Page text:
Ed Imwinkelried, Professor of Law Emeritus at UC Davis School of Law, has reviewed Jury Selection Handbook. Professor Imwinkelried, among his many other publications, wrote the books on scientific evidence and evidentiary foundations. The following is Professor Imwinkelried’s review of Jury Selection Handbook.
It was a pleasure reading JURY SELECTION HANDBOOK by Professor Clark and Mr. O'Toole. I found it to be at once comprehensive, sophisticated, and practical.
To begin with, it is a thorough treatment of the subject. The 14 substantive chapters touch on virtually every facet of the jury selection process. The text reviews the use of jury consultants, pretrial motions that a litigant can file to enhance the selection process, the interrogation of the panel, and the law governing challenges for cause as well as peremptory strikes. Chapter 11 even includes a discussion of the case law governing the use of visuals during jury selection.
In addition, the text goes far beyond the rudiments and exposes the reader to advanced techniques. Throughout the text cautions the litigant to merely attempt to "advance" his or her theory and theme during voir dire and refrain from amateurish overreaching by engaging in objectionable argument. Chapter 8 illustrates the use of "forced-choice" and "scaled" questions to probe the attitudes of panelists who are reluctant to express their views on controversial topics. Chapter 13 contains a detailed discussion of the art of "reading" the panelists' nonverbal demeanor, including the caveat that "over the course of socialization, people learn to control their facial expressions more than other aspects of nonverbal communications."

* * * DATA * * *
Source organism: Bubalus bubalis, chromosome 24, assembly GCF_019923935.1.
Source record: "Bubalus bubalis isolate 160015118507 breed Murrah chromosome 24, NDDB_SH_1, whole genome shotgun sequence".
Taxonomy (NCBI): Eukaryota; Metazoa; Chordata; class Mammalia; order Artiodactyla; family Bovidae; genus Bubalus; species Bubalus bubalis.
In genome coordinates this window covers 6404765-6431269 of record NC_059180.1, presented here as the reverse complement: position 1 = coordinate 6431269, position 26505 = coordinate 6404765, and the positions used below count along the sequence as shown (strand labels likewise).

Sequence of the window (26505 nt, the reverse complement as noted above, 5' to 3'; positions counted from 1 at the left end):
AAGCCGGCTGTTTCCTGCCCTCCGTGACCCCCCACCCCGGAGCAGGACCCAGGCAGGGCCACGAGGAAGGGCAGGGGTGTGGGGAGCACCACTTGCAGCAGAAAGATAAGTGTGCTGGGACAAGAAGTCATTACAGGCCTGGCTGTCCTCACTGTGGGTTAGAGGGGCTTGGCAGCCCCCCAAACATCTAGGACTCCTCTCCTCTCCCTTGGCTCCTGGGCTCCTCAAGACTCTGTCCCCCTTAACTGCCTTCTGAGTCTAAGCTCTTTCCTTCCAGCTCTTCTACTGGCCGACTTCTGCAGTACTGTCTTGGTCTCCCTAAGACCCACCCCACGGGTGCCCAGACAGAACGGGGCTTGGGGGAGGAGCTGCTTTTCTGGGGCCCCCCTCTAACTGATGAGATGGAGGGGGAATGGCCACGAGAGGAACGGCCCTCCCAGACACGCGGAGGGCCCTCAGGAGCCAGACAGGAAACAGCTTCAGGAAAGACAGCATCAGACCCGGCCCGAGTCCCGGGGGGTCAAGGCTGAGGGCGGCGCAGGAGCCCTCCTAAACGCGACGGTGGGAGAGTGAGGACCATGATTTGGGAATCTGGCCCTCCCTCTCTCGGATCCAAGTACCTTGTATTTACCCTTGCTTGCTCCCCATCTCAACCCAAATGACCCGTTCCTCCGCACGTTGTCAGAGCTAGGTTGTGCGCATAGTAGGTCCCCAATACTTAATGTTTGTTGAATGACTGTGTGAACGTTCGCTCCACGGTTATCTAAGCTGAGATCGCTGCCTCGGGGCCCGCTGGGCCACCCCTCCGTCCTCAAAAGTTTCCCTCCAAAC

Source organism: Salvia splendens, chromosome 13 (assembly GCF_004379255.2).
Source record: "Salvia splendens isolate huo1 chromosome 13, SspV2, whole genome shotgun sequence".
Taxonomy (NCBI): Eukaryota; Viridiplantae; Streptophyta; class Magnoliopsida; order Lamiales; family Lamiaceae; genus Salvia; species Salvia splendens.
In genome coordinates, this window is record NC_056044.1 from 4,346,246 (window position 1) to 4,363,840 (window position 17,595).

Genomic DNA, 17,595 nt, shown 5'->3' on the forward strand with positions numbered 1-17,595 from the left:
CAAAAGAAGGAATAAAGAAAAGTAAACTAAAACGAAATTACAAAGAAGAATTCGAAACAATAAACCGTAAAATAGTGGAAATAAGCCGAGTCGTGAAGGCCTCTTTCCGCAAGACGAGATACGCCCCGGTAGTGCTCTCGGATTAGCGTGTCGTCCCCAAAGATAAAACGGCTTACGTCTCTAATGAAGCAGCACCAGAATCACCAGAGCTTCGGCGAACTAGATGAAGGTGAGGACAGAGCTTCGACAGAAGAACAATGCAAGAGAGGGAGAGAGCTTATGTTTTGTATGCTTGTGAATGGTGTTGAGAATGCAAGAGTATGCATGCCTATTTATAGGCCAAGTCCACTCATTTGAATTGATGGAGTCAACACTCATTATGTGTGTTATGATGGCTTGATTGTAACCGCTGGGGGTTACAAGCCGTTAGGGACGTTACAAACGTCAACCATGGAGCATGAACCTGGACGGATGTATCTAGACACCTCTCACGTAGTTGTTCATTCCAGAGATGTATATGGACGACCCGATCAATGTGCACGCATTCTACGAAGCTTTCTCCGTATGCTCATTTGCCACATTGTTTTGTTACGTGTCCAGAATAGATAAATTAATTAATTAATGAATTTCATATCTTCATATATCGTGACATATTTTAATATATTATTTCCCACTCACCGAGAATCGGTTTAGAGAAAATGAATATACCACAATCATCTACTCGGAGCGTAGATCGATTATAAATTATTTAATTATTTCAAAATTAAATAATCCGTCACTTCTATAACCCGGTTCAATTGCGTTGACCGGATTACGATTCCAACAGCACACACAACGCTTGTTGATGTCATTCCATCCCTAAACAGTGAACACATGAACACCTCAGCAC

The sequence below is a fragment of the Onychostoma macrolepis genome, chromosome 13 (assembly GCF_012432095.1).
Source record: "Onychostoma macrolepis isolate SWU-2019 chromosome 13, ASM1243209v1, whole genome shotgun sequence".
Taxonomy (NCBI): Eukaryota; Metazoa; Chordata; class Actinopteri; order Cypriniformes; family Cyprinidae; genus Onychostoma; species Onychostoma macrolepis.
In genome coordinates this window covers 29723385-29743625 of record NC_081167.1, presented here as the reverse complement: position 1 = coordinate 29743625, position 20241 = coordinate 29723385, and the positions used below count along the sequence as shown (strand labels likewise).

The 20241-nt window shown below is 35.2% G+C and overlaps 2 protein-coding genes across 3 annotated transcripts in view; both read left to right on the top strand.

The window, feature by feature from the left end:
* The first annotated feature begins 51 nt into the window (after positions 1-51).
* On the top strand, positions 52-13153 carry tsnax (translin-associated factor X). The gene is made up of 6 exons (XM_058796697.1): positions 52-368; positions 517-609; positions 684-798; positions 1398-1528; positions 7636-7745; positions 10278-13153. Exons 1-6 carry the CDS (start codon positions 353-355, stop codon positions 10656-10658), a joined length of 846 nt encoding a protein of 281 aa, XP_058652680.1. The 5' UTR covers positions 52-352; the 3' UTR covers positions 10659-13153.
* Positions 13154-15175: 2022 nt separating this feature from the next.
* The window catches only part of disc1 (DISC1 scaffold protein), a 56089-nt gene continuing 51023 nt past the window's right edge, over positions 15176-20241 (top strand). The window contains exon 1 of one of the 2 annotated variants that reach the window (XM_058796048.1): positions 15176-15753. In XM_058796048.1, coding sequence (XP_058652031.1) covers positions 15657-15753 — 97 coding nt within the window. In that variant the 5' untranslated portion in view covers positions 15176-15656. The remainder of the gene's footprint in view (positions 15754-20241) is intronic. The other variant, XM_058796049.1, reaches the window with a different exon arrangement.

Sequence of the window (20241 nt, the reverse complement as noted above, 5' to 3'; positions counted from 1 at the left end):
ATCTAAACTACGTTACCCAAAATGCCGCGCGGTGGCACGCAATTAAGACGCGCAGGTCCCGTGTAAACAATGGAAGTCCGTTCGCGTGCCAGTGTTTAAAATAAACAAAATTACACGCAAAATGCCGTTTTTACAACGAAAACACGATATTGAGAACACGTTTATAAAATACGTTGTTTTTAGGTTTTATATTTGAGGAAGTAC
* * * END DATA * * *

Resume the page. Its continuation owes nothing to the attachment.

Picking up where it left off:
Finally, the text delivers on its subtitle: "The Nuts and Bolts of Effective Jury Selection." The text does far more than analyze the theory of the process. The text addresses such eminently practical subjects as: conducting your own focus group, the need for courtesy to the lower bench, the optimal phrasing for questions about damages issues, checklists for jury selection, and model motions. The text has an online supplement with a wealth of useful material.
I do wish that the authors had clarified their use of the expression, "case theme." They often explain it as "the core idea" of the case. It would be more precise to tell the reader that the theme should embody the litigant's best substantive justice or common sense argument on the pivotal issue in the case--telling the jury not only what conclusion to reach on the crucial question but, more importantly, why the jury should reach that conclusion. Moreover, although the text discourages the reader from resorting to argument during jury selection, some of the illustrations go well beyond what many judges, especially federal judges, would permit in my experience.
Nevertheless, this is the single best short volume that I have read on jury selection. It would be a valuable addition to the library of any law student interested in litigation, a neophyte trial attorney, or even a counsel with a middling level of experience.